Tags: contraception, gender-transformative approach, Kenya
“Two youths walk into the tent holding hands, a sign of happiness. Mike, 22, and Milly, 20, have been dating for a while, but they are facing a reoccurring issue: Mike doesn’t want Milly to conceive since they are still in school, but he also doesn’t want her to use any method of contraception. As Milly goes on to describe their story to me, I realise that there is more sadness in this relationship than happiness, because Milly is being forced, however sweetly, to do things that she isn’t comfortable with – like having unprotected sex.”
The reflection above is part of a diary entry from Zopher, a 25-year-old youth councillor and health worker in Bondo, Kenya. He spends his days speaking to youth, such as this young couple, about sexual health and rights and about harmful gender norms that too often dominate behaviour, leading to unwanted pregnancy, unsafe abortions, HIV/AIDS, abusive relationships and more. Zopher isn’t just a health worker, though, he’s a listening ear, he is support, he is a non-judgemental source of vital information and he is a lifeline to so many young Kenyans with nowhere else to turn. This is the story of Zopher.
Zopher is a volunteer at the Bondo Youth Centre in Kenya, where he spends his days giving young people advice on their sexual health and rights. It is the only clinic in the entire sub-county offering youth-friendly information and services. Above, Zopher speaks with Sharon, age 19, and Stanley, age 18, about HIV testing in a consultation room at the Youth Centre
Zopher speaks about sexual health
Most of the young people who turn up take not just health advice, but me as their mentor. I have been able to prevent some of the worst cases that might have occurred due to a lack of SRHR information. I recently prevented a young woman from washing her genitals with bleach to get rid of an STI.”
Zopher also conducts training, such as body-mapping exercises, with young people intended to break down harmful gender norms and societal beliefs, contributing to inequality and poor health outcomes.
“Today we haven’t really come to offer services but to meet, talk and interact with fellow youths. I randomly ask youths, when a girl conceives, unplanned, who does the society blame? One youth has said that if the guy is older than the lady, then the guy will be blamed. The answer is refuted and most argue that the community will still blame the girl and ask the young girl what she was doing with an elderly guy. The discussion goes on until almost everyone blames the girl and even say that she may need cleansing.”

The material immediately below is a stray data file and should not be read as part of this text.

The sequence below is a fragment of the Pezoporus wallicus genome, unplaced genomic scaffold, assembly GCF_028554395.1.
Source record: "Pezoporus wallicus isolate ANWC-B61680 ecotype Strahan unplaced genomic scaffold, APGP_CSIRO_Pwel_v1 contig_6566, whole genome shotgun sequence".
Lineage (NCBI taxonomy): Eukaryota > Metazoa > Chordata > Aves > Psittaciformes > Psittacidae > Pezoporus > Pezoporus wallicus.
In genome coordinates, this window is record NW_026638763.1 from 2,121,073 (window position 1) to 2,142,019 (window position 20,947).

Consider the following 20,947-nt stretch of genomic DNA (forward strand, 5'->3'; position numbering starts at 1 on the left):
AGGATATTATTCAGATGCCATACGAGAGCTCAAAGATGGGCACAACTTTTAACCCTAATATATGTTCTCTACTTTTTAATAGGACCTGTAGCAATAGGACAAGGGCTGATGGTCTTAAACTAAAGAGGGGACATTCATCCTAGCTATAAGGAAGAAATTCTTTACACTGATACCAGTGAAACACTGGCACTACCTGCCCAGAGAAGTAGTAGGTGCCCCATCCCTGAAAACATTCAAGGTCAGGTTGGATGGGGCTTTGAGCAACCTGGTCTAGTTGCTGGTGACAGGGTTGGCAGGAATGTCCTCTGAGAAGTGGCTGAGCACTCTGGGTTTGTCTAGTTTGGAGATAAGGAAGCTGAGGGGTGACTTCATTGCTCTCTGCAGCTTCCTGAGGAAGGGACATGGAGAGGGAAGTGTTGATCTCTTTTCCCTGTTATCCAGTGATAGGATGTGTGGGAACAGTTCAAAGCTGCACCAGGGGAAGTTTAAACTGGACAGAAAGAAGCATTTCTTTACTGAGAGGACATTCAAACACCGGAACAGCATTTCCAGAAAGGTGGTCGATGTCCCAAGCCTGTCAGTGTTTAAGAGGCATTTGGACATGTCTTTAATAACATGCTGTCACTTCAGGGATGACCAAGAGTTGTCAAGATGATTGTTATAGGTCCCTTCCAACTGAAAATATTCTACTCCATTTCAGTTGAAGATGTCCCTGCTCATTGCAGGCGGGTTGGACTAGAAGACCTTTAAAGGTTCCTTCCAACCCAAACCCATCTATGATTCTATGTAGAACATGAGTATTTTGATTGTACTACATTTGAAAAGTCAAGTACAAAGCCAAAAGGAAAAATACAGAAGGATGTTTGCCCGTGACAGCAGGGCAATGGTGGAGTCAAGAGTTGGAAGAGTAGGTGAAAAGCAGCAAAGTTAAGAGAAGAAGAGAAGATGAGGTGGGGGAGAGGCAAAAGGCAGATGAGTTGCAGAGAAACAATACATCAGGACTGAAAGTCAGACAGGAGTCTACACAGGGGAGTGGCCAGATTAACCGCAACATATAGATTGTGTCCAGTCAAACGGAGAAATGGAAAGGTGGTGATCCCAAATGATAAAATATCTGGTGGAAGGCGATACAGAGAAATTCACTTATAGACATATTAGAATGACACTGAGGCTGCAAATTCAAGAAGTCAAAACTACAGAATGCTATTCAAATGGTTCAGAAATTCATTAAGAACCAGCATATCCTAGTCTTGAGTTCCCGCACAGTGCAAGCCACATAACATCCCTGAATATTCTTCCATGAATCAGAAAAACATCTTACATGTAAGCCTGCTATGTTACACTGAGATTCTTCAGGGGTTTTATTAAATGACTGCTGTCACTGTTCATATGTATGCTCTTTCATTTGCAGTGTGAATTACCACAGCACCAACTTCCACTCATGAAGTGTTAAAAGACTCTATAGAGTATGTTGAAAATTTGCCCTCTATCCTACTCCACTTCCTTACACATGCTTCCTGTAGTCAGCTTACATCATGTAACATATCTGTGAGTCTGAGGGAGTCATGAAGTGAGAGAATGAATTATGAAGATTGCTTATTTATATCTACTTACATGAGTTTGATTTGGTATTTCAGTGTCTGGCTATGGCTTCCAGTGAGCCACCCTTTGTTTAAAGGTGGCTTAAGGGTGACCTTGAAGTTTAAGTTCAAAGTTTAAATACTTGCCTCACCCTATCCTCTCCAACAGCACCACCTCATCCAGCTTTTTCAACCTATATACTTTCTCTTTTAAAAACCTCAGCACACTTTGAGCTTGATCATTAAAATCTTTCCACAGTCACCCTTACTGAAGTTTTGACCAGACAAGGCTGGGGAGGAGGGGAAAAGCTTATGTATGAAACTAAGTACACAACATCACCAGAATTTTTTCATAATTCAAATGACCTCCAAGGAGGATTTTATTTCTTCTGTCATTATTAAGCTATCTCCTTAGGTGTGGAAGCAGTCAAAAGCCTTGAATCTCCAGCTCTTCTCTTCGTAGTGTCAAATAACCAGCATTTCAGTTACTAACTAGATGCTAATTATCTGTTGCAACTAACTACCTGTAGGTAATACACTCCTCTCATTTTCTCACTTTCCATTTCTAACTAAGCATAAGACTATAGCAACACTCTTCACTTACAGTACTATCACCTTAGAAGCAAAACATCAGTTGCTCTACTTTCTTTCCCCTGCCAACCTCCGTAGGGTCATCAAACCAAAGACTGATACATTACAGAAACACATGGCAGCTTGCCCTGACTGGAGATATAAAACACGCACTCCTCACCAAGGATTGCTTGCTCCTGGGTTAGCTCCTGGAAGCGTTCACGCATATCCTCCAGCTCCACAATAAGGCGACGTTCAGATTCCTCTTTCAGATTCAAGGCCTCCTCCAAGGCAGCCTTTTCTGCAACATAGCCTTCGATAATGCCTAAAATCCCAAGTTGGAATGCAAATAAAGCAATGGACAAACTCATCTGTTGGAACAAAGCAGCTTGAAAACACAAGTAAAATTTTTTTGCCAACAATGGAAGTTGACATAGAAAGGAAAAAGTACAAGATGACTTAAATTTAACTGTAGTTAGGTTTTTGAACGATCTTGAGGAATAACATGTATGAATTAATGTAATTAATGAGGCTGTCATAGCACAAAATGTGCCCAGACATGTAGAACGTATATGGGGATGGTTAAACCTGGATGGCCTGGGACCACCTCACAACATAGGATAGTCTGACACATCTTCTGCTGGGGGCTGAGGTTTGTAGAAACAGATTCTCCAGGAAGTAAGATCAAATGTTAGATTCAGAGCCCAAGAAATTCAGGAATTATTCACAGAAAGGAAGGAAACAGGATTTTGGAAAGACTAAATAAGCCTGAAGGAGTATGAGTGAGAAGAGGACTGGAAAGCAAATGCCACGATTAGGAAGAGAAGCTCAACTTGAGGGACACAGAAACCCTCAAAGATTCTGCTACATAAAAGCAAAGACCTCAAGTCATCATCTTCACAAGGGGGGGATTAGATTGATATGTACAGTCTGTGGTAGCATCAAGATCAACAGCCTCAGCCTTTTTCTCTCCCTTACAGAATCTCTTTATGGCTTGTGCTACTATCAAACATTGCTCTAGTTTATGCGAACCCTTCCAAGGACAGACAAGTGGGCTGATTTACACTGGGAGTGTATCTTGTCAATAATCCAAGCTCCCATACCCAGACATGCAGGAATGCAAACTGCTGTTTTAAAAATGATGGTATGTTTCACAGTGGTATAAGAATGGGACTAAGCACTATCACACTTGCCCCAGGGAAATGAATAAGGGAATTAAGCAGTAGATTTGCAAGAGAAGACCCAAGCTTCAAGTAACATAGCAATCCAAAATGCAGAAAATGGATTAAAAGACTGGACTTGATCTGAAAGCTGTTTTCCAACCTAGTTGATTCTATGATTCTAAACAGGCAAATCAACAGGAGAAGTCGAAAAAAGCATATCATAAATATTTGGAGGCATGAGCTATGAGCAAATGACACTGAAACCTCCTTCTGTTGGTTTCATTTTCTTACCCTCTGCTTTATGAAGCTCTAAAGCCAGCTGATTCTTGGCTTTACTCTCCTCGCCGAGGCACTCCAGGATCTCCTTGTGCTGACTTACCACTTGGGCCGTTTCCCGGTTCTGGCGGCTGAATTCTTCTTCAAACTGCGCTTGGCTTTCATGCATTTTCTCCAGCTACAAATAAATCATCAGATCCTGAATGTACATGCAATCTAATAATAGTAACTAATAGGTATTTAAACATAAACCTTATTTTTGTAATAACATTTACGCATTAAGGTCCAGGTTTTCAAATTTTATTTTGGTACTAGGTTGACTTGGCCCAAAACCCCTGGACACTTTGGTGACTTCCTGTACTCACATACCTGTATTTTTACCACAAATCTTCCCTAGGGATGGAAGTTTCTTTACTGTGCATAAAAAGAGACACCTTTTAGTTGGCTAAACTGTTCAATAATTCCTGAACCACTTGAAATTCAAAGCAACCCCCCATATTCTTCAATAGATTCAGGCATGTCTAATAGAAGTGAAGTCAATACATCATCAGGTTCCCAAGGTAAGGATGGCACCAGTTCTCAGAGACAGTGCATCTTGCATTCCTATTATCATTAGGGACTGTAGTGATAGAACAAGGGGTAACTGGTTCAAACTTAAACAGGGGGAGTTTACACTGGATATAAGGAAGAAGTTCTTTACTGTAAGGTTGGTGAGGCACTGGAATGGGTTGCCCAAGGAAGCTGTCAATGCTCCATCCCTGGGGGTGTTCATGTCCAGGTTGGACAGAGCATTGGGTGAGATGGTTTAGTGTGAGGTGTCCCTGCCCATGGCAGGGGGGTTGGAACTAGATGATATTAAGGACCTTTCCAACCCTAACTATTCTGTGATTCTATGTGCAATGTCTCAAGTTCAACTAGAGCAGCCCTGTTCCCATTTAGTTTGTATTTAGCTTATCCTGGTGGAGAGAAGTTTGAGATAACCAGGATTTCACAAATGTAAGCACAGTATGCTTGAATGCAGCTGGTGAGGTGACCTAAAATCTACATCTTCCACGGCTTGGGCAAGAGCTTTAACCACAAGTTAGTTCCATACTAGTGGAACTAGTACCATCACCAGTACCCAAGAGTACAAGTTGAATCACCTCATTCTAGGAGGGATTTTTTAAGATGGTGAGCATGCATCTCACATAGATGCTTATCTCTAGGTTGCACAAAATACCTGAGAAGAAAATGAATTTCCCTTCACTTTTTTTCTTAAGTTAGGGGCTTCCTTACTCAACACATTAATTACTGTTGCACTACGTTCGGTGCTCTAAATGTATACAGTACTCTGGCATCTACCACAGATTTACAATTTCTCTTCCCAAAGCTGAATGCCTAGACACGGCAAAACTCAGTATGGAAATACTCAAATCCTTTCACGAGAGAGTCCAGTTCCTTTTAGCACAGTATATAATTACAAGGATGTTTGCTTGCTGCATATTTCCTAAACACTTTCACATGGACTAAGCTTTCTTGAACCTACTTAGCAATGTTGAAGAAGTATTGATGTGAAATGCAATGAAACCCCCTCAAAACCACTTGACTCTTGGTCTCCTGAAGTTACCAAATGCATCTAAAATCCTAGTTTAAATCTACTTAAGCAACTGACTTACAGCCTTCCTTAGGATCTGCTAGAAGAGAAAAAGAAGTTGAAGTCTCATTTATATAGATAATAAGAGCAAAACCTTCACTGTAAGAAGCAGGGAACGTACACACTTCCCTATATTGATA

Interaction like equals
To make young people feel respected and listened to I take time to fully interact and socialise with them like equals and not making them feel like I am superior.”
The Centre is the only functioning place in the entire sub-county for young people to get accurate information and access different forms of contraception. In this region of Kenya, 21% of young people have either an STI or HIV and 42% of teenage girls are pregnant.
Zopher writes in his diary each day, reflecting on the consultations and the impact he has made. This is part of research being conducted on harmful gender norms and his ability to shift these among the young people he is working with through a gender-transformative approach.
Images above: Zopher walks to the Youth Centre, in Bondo, Kenya. Zopher cooking bananas for breakfast at his home in Bondo, Kenya. Zopher holding his two-month-old daughter outside of his home.
As a young boy in a family of seven, Zopher would help his parents by caring for the chickens, splitting firewood and burning charcoal. They were poor, but had basic food and shelter. Even at a young age, he always knew he wanted to help people and saw the impact a complete lack of sexual health information had on him and his peers. He pushed himself through high school and then university, where he led the first Adolescent Sexual Reproductive Health and Rights campaign (ASRHR), ‘Let Us End Unsafe Abortion’. Since then, he’s been a full-time volunteer at the Youth Centre, while also caring for his own family.
These models are used at the centre to educate young people about their bodies and how they can protect themselves when engaging in sexual activities.
Talking about gender norms
We share ideas and discuss on various issues affecting us as youths and how we can come up with lasting solutions. We talk about gender norms and why they seem not to go away, but stick around generation after generation.
Young people open up about harmful gender norms during a training session: “A woman has to know when the child will be born, but it’s a man who decides when to impregnate.” “When a man wants to know his HIV status he sends his wife to go get tested.” “It’s only girls who are vulnerable to rape and not boys.” “Men are not supposed to seek medical attention when they have STIs or UTIs, because those are ‘women’s diseases’.” “Men should stay strong and are always right.”
We have evolving capacities, whereby it’s about individual development. A young person gradually develops the ability to take full responsibility for their own actions and decisions.
Zopher’s story is part of Get Up Speak Out, a five-year programme working to improve the (knowledge of) rights and sexual health of young people in seven countries. The programme is led by Rutgers and implemented in collaboration with: Aidsfonds; CHOICE for Youth and Sexuality; Dance4Life; IPPF; and, Simavi, as well as with six alliance partners in-country. The SRHR Alliance in Kenya is the country partner driving the implementation of this project. You can find more information about this programme here.
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